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GHSA Chairman: How GHSA and the states help keep teens safe

National Teen Driver Safety Week is the perfect time to look at the role State Highway Safety Offices (SHSOs) play in keeping teens safe on our nation’s roadways. SHSOs are uniquely positioned to implement safe driving programs at the state and local levels by conducting campaigns that focus on teen drivers and their parents.

The Governors Highway Safety Association (GHSA) is the national organization that represents SHSOs. Since 2012, I have had the pleasure of serving as Chairman of GHSA. One of GHSA’s key roles is to cultivate partnerships with other organizations to advance highway safety.

During this year’s National Teen Driver Safety Week, GHSA is excited to launch a new partnership with the Foundation for Advancing Alcohol Responsibility ( to bring its IKnowEverything program to Tennessee and Kentucky. IKnowEverything is an integrated effort that highlights the issues of drunk driving and distracted driving and reiterates to parents that they have the most influence on their teen’s driving behaviors.

My office, the Tennessee Governor’s Highway Safety Office, as well as my counterparts at the Kentucky Office of Highway Safety are working with to conduct IKnowEverything Challenges at Sycamore High School in Pleasant View, Tennessee on Tuesday, October 21 and Jeffersontown High School in Louisville, Kentucky on Wednesday, October 22. The IKnowEverything Challenge is an interactive game show style event in which teens use handheld devices to answer questions about safe driving practices. The responses will help us identify gaps in the teens’ safe driving knowledge so we can take action to address those issues.

GHSA offers many other programs and resources for states on the issue of teen safe driving. Our Ford Driving Skills for Life (Ford DSFL) program was established in 2003 by Ford Motor Company Fund, GHSA and a panel of experts to teach newly licensed teens the necessary skills for safe driving beyond what they learn in standard driver education programs. To date, the program has reached more than 35,000 teens in 42 states and Puerto Rico. In addition to its online resources and hands on driving events, the program also provides annual grants to State Highway Safety Offices to support their teen driver safety efforts.

GHSA has also worked with State Farm® and The Allstate Foundation to produce a number of publications that illustrate promising approaches to teen driver safety. Distracted & Dangerous: Helping States Keep Teens Focused on the Road, published in August in partnership with State Farm®, looks at nearly two dozen state policy, enforcement and education initiatives to help keep teen drivers' focus off their smartphones and on the road. Getting It To Click! Connecting Teens And Seat Belt Use details practices states are using to get teens to buckle up every time they drive or ride in a vehicle.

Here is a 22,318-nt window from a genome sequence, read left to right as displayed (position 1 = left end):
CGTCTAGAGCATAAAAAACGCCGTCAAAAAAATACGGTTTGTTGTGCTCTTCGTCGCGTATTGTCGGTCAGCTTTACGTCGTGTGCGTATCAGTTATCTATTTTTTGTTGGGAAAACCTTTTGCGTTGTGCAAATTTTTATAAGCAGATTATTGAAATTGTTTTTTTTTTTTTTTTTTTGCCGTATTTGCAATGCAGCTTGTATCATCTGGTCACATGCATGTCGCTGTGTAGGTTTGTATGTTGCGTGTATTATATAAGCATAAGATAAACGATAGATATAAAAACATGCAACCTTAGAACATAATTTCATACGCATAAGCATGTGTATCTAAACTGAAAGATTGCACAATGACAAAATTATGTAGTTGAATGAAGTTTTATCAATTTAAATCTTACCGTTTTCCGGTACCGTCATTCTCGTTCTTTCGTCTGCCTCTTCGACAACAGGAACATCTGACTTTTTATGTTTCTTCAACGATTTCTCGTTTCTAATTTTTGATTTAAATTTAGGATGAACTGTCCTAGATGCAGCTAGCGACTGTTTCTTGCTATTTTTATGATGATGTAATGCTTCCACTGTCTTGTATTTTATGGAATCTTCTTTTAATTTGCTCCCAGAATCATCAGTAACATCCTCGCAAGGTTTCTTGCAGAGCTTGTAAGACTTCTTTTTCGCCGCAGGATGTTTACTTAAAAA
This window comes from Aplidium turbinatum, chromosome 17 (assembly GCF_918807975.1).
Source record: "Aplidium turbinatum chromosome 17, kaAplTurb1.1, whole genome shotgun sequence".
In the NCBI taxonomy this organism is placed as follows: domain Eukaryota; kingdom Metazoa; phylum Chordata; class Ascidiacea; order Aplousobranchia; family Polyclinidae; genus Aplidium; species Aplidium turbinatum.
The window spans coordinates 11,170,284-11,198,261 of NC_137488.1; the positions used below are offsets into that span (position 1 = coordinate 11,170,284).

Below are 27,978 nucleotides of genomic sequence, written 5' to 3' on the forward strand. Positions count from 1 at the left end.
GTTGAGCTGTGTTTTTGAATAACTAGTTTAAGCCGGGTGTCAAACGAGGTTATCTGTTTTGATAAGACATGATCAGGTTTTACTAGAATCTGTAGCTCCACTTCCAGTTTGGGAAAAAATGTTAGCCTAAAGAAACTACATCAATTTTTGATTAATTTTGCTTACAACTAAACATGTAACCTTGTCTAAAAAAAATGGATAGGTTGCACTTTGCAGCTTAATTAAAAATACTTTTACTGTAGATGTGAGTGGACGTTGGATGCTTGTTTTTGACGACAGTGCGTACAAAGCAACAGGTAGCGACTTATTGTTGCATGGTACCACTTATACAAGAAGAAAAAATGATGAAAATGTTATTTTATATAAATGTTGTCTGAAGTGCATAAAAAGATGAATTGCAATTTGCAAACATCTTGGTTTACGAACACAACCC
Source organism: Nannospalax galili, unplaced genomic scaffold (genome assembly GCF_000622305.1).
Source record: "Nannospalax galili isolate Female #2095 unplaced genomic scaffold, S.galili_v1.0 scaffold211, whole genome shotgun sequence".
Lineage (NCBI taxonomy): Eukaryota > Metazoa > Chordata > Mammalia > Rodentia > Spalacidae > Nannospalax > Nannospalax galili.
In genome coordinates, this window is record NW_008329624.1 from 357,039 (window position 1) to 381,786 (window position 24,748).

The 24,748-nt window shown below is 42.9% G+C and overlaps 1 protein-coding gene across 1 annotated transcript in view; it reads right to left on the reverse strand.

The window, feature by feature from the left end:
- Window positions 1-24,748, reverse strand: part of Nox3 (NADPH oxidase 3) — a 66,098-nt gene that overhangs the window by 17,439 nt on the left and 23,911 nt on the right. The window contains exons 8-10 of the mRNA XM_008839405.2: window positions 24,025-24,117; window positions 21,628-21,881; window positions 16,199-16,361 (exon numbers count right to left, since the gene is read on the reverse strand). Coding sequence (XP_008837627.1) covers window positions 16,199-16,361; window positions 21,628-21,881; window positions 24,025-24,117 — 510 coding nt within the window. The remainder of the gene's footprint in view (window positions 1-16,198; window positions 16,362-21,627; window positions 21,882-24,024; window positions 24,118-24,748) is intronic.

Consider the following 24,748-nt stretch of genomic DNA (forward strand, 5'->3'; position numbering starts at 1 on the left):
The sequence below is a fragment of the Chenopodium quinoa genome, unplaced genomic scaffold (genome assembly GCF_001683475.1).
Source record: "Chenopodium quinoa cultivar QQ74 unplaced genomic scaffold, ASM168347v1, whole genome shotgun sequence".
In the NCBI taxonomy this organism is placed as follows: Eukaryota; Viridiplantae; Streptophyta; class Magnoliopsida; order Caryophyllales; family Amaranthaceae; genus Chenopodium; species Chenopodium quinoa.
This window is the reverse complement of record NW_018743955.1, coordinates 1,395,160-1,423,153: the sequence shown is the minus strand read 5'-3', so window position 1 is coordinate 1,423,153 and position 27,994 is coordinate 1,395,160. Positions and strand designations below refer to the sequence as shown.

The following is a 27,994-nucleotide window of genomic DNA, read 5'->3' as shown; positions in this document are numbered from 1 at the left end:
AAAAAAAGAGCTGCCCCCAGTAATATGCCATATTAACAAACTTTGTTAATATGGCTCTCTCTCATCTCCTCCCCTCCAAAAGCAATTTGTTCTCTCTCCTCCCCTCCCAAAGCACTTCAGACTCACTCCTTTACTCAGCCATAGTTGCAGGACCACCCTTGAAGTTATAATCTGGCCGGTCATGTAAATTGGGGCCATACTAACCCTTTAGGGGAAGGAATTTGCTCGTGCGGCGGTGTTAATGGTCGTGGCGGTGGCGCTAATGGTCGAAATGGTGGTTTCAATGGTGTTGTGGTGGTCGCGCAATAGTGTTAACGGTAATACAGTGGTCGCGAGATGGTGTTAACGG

I’m proud of the work that GHSA has done in promoting safe teen driving behavior and am looking forward to expanding our programs and partnerships in 2015 and beyond. For more information about GHSA, visit


By Kendell Poole


Chairman, GHSA and Director, Tennessee Governor’s Highway Safety Office

Kendell Poole was appointed by Governor Phil Bredesen on January 27, 2006 as Director of the Governor’s Highway Safety Office in the State of Tennessee. He is continuing to serve in that capacity under the administration of Governor Bill Haslam. As Director of the Governor’s Highway Safety Office he has received numerous awards for his leadership in achieving unprecedented reductions in fatalities on Tennessee’s roadways. Mr. Poole was a member of the Governors Highway Safety Association (GHSA) Executive Board from 2006-2012. He served five years as a regional representative and one year as Chairman of the Association’s Member Services Committee. He also served as the Association’s liaison in implementing a new law enforcement program known as DDACTS. Poole was re-elected Chairman at the Association’s Annual Meeting in September of 2014.

*The views and opinions expressed in this blog are solely those of the author and do not necessarily reflect the views of the Foundation for Advancing Alcohol Responsibility ( or any member.*

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